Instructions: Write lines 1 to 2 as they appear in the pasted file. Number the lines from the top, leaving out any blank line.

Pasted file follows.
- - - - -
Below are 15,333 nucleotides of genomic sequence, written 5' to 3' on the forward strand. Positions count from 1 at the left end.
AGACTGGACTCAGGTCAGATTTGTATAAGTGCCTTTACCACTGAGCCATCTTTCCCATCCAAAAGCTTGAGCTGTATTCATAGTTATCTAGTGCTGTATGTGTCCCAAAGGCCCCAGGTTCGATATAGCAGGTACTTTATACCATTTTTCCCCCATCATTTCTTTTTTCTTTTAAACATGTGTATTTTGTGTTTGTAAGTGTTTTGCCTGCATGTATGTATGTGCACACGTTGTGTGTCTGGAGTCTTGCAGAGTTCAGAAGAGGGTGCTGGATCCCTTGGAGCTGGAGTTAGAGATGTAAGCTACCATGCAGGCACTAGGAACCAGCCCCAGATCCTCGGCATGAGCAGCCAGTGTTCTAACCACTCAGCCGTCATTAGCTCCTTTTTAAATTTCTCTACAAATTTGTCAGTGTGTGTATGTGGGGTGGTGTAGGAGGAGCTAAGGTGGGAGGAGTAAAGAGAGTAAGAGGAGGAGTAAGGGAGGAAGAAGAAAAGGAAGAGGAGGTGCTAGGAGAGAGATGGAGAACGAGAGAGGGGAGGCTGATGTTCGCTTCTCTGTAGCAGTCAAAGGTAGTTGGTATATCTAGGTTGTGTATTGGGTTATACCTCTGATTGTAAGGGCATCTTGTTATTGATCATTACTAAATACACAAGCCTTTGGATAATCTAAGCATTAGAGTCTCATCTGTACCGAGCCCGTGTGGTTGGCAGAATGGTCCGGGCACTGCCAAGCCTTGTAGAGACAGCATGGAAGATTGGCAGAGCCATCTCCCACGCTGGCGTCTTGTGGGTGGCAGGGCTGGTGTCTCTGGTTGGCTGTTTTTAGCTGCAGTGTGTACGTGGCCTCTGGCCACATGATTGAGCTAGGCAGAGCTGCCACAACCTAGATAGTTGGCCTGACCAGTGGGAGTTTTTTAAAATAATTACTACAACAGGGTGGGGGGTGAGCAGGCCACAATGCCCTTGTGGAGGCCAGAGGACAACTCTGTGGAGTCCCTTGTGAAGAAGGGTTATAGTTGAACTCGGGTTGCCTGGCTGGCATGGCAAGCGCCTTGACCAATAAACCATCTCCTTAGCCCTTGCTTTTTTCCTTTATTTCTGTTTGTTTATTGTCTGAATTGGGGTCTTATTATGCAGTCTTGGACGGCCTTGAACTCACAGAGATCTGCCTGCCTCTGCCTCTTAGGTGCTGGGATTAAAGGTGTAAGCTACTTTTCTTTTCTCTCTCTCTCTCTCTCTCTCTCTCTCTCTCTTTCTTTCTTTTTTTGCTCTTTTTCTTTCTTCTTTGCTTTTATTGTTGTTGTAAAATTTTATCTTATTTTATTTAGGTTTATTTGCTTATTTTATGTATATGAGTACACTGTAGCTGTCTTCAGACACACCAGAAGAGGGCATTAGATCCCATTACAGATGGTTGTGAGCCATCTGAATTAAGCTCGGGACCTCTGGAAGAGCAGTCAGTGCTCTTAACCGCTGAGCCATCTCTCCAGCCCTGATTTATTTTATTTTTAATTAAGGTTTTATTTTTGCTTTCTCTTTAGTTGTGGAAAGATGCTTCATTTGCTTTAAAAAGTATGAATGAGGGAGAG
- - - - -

Below are 15,333 nucleotides of genomic sequence, written 5' to 3' on the forward strand. Positions count from 1 at the left end.
AGACTGGACTCAGGTCAGATTTGTATAAGTGCCTTTACCACTGAGCCATCTTTCCCATCCAAAAGCTTGAGCTGTATTCATAGTTATCTAGTGCTGTATGTGTCCCAAAGGCCCCAGGTTCGATATAGCAGGTACTTTATACCATTTTTCCCCCATCATTTCTTTTTTCTTTTAAACATGTGTATTTTGTGTTTGTAAGTGTTTTGCCTGCATGTATGTATGTGCACACGTTGTGTGTCTGGAGTCTTGCAGAGTTCAGAAGAGGGTGCTGGATCCCTTGGAGCTGGAGTTAGAGATGTAAGCTACCATGCAGGCACTAGGAACCAGCCCCAGATCCTCGGCATGAGCAGCCAGTGTTCTAACCACTCAGCCGTCATTAGCTCCTTTTTAAATTTCTCTACAAATTTGTCAGTGTGTGTATGTGGGGTGGTGTAGGAGGAGCTAAGGTGGGAGGAGTAAAGAGAGTAAGAGGAGGAGTAAGGGAGGAAGAAGAAAAGGAAGAGGAGGTGCTAGGAGAGAGATGGAGAACGAGAGAGGGGAGGCTGATGTTCGCTTCTCTGTAGCAGTCAAAGGTAGTTGGTATATCTAGGTTGTGTATTGGGTTATACCTCTGATTGTAAGGGCATCTTGTTATTGATCATTACTAAATACACAAGCCTTTGGATAATCTAAGCATTAGAGTCTCATCTGTACCGAGCCCGTGTGGTTGGCAGAATGGTCCGGGCACTGCCAAGCCTTGTAGAGACAGCATGGAAGATTGGCAGAGCCATCTCCCACGCTGGCGTCTTGTGGGTGGCAGGGCTGGTGTCTCTGGTTGGCTGTTTTTAGCTGCAGTGTGTACGTGGCCTCTGGCCACATGATTGAGCTAGGCAGAGCTGCCACAACCTAGATAGTTGGCCTGACCAGTGGGAGTTTTTTAAAATAATTACTACAACAGGGTGGGGGGTGAGCAGGCCACAATGCCCTTGTGGAGGCCAGAGGACAACTCTGTGGAGTCCCTTGTGAAGAAGGGTTATAGTTGAACTCGGGTTGCCTGGCTGGCATGGCAAGCGCCTTGACCAATAAACCATCTCCTTAGCCCTTGCTTTTTTCCTTTATTTCTGTTTGTTTATTGTCTGAATTGGGGTCTTATTATGCAGTCTTGGACGGCCTTGAACTCACAGAGATCTGCCTGCCTCTGCCTCTTAGGTGCTGGGATTAAAGGTGTAAGCTACTTTTCTTTTCTCTCTCTCTCTCTCTCTCTCTCTCTCTCTCTTTCTTTCTTTTTTTGCTCTTTTTCTTTCTTCTTTGCTTTTATTGTTGTTGTAAAATTTTATCTTATTTTATTTAGGTTTATTTGCTTATTTTATGTATATGAGTACACTGTAGCTGTCTTCAGACACACCAGAAGAGGGCATTAGATCCCATTACAGATGGTTGTGAGCCATCTGAATTAAGCTCGGGACCTCTGGAAGAGCAGTCAGTGCTCTTAACCGCTGAGCCATCTCTCCAGCCCTGATTTATTTTATTTTTAATTAAGGTTTTATTTTTGCTTTCTCTTTAGTTGTGGAAAGATGCTTCATTTGCTTTAAAAAGTATGAATGAGGGAGAG